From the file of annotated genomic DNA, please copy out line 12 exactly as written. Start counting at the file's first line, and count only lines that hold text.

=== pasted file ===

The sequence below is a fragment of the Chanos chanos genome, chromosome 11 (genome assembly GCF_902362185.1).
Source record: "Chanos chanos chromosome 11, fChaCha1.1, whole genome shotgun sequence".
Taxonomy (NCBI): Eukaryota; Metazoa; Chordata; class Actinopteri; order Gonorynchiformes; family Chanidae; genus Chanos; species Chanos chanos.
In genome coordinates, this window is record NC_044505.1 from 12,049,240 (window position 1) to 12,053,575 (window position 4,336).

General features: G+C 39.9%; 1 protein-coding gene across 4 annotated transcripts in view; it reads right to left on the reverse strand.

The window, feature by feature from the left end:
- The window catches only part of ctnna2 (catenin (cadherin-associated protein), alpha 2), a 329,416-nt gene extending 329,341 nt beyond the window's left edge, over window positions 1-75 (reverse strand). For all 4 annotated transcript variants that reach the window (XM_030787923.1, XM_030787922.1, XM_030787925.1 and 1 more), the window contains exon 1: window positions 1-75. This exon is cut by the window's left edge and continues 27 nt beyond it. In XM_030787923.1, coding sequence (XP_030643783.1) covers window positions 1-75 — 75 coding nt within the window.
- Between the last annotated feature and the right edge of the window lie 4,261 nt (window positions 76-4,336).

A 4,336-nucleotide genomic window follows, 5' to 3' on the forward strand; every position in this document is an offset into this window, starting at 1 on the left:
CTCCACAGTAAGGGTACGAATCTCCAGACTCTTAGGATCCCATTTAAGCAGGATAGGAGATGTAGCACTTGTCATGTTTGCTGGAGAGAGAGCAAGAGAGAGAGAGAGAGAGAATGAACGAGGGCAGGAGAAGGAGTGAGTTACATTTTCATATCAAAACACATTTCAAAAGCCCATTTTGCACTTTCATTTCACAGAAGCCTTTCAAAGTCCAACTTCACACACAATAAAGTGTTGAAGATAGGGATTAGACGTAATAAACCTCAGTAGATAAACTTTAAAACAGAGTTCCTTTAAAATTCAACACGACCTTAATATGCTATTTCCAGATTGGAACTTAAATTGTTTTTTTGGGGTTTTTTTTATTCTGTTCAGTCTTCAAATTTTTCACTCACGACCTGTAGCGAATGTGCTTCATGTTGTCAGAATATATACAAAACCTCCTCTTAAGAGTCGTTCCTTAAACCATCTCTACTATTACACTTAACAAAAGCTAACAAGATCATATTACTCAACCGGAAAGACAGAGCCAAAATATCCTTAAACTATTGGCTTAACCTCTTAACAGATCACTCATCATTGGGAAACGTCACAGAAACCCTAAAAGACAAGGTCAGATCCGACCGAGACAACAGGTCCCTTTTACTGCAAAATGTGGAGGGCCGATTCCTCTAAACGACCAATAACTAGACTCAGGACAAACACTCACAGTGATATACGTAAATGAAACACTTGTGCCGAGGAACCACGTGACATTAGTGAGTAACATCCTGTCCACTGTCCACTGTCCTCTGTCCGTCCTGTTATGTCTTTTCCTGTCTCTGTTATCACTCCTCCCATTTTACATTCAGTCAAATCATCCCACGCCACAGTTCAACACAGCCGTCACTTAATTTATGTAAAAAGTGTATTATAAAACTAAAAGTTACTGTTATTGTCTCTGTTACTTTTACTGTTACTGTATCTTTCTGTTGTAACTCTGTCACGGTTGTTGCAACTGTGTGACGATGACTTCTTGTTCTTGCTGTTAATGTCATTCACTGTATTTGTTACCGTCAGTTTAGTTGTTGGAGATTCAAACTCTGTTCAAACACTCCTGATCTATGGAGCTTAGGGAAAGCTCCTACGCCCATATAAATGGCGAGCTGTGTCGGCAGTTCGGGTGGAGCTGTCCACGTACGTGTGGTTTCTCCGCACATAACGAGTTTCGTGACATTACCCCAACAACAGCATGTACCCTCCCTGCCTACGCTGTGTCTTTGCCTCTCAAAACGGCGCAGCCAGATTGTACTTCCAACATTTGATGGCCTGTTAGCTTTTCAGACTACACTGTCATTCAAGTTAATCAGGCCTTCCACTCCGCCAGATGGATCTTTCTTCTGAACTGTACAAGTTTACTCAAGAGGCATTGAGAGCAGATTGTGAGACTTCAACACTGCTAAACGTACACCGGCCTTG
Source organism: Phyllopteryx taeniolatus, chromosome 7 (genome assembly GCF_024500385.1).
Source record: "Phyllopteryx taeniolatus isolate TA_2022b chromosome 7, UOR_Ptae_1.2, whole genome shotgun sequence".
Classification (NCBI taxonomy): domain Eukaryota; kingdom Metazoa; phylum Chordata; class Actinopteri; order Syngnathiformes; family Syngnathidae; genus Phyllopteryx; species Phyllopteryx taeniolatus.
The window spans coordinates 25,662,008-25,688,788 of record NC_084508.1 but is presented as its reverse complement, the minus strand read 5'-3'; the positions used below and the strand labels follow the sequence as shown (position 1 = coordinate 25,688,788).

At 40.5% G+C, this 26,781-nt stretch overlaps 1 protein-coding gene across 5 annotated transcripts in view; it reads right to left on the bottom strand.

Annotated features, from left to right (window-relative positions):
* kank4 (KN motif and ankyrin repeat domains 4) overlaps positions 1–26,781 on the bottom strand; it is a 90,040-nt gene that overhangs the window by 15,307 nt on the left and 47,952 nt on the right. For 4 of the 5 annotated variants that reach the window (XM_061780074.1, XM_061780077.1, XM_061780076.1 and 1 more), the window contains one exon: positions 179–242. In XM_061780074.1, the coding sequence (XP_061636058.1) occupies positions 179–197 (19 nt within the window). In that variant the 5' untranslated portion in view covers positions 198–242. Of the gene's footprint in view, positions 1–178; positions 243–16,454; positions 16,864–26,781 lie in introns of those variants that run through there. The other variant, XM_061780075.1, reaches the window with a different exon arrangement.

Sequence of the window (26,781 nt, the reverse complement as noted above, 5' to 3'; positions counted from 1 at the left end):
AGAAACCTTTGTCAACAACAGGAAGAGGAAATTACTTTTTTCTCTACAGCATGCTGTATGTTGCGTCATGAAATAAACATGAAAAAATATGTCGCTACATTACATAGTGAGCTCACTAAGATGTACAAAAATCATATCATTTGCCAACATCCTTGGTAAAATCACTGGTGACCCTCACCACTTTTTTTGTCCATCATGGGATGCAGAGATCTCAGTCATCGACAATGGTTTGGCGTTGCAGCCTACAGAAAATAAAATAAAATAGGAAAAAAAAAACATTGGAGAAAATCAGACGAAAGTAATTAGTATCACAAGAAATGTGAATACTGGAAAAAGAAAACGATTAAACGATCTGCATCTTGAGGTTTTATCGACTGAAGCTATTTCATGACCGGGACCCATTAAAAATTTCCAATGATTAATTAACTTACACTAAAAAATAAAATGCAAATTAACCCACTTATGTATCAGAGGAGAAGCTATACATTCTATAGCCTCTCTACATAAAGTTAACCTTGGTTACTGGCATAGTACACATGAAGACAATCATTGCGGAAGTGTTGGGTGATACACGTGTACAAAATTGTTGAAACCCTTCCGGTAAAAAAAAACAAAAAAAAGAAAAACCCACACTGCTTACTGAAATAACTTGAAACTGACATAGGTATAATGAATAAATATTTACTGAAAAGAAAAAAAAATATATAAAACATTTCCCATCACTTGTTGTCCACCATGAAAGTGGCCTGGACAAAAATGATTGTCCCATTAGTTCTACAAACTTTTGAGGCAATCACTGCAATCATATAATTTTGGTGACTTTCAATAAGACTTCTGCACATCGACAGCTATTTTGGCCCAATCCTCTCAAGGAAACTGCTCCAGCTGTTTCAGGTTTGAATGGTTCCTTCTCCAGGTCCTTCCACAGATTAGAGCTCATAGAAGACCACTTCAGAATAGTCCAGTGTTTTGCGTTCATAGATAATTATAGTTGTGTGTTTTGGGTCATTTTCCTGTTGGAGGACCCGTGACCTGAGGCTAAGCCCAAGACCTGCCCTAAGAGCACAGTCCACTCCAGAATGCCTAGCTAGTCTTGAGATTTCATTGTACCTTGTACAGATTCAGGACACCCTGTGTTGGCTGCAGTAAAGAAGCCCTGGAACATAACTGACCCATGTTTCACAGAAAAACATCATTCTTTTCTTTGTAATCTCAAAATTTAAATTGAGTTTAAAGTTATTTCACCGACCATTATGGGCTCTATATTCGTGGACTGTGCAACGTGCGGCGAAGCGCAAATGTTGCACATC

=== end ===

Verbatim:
Source record: "Phyllopteryx taeniolatus isolate TA_2022b chromosome 7, UOR_Ptae_1.2, whole genome shotgun sequence".